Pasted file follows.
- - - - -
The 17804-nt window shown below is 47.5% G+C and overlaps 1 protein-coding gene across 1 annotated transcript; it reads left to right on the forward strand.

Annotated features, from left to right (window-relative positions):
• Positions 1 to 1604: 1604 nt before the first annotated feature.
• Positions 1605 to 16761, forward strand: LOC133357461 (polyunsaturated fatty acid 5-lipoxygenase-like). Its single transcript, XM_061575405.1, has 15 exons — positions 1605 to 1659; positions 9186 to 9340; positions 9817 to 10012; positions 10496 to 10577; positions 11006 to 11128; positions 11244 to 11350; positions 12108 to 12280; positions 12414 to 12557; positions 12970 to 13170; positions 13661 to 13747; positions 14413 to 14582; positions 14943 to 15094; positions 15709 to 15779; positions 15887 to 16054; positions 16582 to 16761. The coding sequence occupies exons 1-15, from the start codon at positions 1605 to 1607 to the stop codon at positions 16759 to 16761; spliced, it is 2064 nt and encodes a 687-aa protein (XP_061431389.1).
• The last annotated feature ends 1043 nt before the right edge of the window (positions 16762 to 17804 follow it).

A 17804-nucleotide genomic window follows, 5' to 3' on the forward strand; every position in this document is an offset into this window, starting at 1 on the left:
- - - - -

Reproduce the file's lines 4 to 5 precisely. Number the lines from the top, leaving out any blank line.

• Positions 1605 to 16761, forward strand: LOC133357461 (polyunsaturated fatty acid 5-lipoxygenase-like). Its single transcript, XM_061575405.1, has 15 exons — positions 1605 to 1659; positions 9186 to 9340; positions 9817 to 10012; positions 10496 to 10577; positions 11006 to 11128; positions 11244 to 11350; positions 12108 to 12280; positions 12414 to 12557; positions 12970 to 13170; positions 13661 to 13747; positions 14413 to 14582; positions 14943 to 15094; positions 15709 to 15779; positions 15887 to 16054; positions 16582 to 16761. The coding sequence occupies exons 1-15, from the start codon at positions 1605 to 1607 to the stop codon at positions 16759 to 16761; spliced, it is 2064 nt and encodes a 687-aa protein (XP_061431389.1).
• The last annotated feature ends 1043 nt before the right edge of the window (positions 16762 to 17804 follow it).